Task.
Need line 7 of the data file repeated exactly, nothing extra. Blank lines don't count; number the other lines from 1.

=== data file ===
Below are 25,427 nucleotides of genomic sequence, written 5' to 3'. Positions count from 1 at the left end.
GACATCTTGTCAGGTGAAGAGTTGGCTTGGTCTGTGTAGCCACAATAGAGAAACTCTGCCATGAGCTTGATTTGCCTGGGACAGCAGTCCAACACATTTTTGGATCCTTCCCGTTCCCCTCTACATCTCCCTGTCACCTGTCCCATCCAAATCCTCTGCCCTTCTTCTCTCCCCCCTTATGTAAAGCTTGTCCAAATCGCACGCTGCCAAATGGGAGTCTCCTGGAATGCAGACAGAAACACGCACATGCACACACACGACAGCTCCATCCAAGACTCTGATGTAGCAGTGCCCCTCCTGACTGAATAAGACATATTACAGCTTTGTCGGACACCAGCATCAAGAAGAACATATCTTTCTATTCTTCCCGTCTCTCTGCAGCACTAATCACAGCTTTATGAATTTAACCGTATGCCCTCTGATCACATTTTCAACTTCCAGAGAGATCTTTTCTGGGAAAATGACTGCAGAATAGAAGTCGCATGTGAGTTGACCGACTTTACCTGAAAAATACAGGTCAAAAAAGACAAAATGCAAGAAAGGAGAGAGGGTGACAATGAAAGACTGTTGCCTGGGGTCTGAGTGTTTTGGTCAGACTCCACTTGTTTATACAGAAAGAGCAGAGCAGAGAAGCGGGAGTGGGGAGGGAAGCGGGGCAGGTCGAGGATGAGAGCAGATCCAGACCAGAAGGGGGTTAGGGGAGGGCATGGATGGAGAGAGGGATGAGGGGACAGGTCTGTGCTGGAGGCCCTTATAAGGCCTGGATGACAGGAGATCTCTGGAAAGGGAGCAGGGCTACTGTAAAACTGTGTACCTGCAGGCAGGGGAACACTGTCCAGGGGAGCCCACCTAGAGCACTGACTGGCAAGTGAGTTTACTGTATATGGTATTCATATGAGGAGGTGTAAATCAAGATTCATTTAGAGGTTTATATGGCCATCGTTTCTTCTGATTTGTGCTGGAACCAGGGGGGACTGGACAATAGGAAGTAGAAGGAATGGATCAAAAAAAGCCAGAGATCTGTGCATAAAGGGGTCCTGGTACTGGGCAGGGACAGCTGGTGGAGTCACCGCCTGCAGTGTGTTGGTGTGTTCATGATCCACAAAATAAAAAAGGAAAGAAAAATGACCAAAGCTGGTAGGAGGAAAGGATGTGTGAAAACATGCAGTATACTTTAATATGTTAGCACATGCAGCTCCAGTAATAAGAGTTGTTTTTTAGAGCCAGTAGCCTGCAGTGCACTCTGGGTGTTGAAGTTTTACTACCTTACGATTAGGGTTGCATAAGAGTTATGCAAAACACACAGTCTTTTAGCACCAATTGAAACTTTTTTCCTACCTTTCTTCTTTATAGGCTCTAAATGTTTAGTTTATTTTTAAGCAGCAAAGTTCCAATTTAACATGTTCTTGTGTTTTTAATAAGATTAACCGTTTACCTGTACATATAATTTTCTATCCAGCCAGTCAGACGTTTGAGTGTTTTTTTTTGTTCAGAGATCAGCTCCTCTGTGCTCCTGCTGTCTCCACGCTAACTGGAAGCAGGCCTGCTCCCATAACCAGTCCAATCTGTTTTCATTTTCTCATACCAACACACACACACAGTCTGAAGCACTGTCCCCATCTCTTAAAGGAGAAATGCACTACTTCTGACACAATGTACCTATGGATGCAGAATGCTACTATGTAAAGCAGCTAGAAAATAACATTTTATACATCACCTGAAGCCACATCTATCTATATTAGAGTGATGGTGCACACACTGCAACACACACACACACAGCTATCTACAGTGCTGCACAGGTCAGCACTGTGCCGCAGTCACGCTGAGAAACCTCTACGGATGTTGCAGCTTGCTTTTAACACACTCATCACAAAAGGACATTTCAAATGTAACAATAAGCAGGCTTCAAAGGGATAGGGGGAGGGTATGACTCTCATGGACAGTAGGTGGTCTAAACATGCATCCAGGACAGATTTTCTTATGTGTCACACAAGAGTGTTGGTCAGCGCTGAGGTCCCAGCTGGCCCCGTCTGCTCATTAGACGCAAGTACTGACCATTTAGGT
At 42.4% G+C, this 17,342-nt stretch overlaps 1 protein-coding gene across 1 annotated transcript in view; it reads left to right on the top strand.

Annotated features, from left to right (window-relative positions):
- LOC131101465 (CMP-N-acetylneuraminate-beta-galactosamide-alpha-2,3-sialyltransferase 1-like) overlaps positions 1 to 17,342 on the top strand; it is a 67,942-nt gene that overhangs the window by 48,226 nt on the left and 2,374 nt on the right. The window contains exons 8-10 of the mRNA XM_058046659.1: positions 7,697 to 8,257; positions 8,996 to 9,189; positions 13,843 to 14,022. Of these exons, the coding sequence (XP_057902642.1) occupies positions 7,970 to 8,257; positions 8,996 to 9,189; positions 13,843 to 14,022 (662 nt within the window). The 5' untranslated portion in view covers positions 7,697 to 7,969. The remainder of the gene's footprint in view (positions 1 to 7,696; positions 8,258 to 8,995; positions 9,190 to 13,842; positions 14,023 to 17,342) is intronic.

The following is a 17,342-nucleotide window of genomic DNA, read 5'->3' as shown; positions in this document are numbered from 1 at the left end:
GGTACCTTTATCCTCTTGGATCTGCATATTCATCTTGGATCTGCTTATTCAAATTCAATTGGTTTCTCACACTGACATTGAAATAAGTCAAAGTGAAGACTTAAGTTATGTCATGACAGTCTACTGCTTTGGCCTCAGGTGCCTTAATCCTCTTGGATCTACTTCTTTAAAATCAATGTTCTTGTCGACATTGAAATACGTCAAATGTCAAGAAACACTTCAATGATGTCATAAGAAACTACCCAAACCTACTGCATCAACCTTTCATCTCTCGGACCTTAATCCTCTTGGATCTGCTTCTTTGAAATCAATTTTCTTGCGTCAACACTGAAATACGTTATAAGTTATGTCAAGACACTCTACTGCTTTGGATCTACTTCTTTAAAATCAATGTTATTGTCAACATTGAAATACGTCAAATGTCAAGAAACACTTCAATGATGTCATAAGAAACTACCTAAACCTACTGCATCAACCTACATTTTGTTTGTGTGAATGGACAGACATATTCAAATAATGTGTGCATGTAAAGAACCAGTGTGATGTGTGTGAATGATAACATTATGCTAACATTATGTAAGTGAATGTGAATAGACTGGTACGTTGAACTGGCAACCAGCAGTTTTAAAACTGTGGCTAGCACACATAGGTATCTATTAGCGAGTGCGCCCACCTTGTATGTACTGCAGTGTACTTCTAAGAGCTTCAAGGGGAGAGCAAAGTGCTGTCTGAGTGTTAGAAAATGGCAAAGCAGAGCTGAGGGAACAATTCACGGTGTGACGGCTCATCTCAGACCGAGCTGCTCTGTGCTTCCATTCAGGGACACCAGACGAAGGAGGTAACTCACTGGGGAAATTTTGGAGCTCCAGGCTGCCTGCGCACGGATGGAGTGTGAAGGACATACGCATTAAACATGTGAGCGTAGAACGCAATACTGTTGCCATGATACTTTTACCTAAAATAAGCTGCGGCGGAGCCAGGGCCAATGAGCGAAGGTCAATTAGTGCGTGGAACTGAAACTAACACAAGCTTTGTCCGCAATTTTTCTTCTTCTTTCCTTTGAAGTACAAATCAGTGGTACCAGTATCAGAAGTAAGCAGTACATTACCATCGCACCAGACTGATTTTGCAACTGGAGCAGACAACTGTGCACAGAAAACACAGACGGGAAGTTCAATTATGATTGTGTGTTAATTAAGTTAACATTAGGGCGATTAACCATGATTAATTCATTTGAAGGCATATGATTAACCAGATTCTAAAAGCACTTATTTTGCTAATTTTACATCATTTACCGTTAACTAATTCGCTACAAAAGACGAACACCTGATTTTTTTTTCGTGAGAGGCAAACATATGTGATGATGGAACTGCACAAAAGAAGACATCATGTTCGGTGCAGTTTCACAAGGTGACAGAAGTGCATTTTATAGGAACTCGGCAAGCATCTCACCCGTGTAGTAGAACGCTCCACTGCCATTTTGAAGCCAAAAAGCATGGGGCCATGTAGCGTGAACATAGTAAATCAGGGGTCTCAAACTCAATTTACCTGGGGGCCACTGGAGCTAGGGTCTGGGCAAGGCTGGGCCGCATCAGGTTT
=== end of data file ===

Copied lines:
GGTACCTTTATCCTCTTGGATCTGCATATTCATCTTGGATCTGCTTATTCAAATTCAATTGGTTTCTCACACTGACATTGAAATAAGTCAAAGTGAAGACTTAAGTTATGTCATGACAGTCTACTGCTTTGGCCTCAGGTGCCTTAATCCTCTTGGATCTACTTCTTTAAAATCAATGTTCTTGTCGACATTGAAATACGTCAAATGTCAAGAAACACTTCAATGATGTCATAAGAAACTACCCAAACCTACTGCATCAACCTTTCATCTCTCGGACCTTAATCCTCTTGGATCTGCTTCTTTGAAATCAATTTTCTTGCGTCAACACTGAAATACGTTATAAGTTATGTCAAGACACTCTACTGCTTTGGATCTACTTCTTTAAAATCAATGTTATTGTCAACATTGAAATACGTCAAATGTCAAGAAACACTTCAATGATGTCATAAGAAACTACCTAAACCTACTGCATCAACCTACATTTTGTTTGTGTGAATGGACAGACATATTCAAATAATGTGTGCATGTAAAGAACCAGTGTGATGTGTGTGAATGATAACATTATGCTAACATTATGTAAGTGAATGTGAATAGACTGGTACGTTGAACTGGCAACCAGCAGTTTTAAAACTGTGGCTAGCACACATAGGTATCTATTAGCGAGTGCGCCCACCTTGTATGTACTGCAGTGTACTTCTAAGAGCTTCAAGGGGAGAGCAAAGTGCTGTCTGAGTGTTAGAAAATGGCAAAGCAGAGCTGAGGGAACAATTCACGGTGTGACGGCTCATCTCAGACCGAGCTGCTCTGTGCTTCCATTCAGGGACACCAGACGAAGGAGGTAACTCACTGGGGAAATTTTGGAGCTCCAGGCTGCCTGCGCACGGATGGAGTGTGAAGGACATACGCATTAAACATGTGAGCGTAGAACGCAATACTGTTGCCATGATACTTTTACCTAAAATAAGCTGCGGCGGAGCCAGGGCCAATGAGCGAAGGTCAATTAGTGCGTGGAACTGAAACTAACACAAGCTTTGTCCGCAATTTTTCTTCTTCTTTCCTTTGAAGTACAAATCAGTGGTACCAGTATCAGAAGTAAGCAGTACATTACCATCGCACCAGACTGATTTTGCAACTGGAGCAGACAACTGTGCACAGAAAACACAGACGGGAAGTTCAATTATGATTGTGTGTTAATTAAGTTAACATTAGGGCGATTAACCATGATTAATTCATTTGAAGGCATATGATTAACCAGATTCTAAAAGCACTTATTTTGCTAATTTTACATCATTTACCGTTAACTAATTCGCTACAAAAGACGAACACCTGATTTTTTTTTCGTGAGAGGCAAACATATGTGATGATGGAACTGCACAAAAGAAGACATCATGTTCGGTGCAGTTTCACAAGGTGACAGAAGTGCATTTTATAGGAACTCGGCAAGCATCTCACCCGTGTAGTAGAACGCTCCACTGCCATTTTGAAGCCAAAAAGCATGGGGCCATGTAGCGTGAACATAGTAAATCAGGGGTCTCAAACTCAATTTACCTGGGGGCCACTGGAGCTAGGGTCTGGGCAAGGCTGGGCCGCATCAGGTTT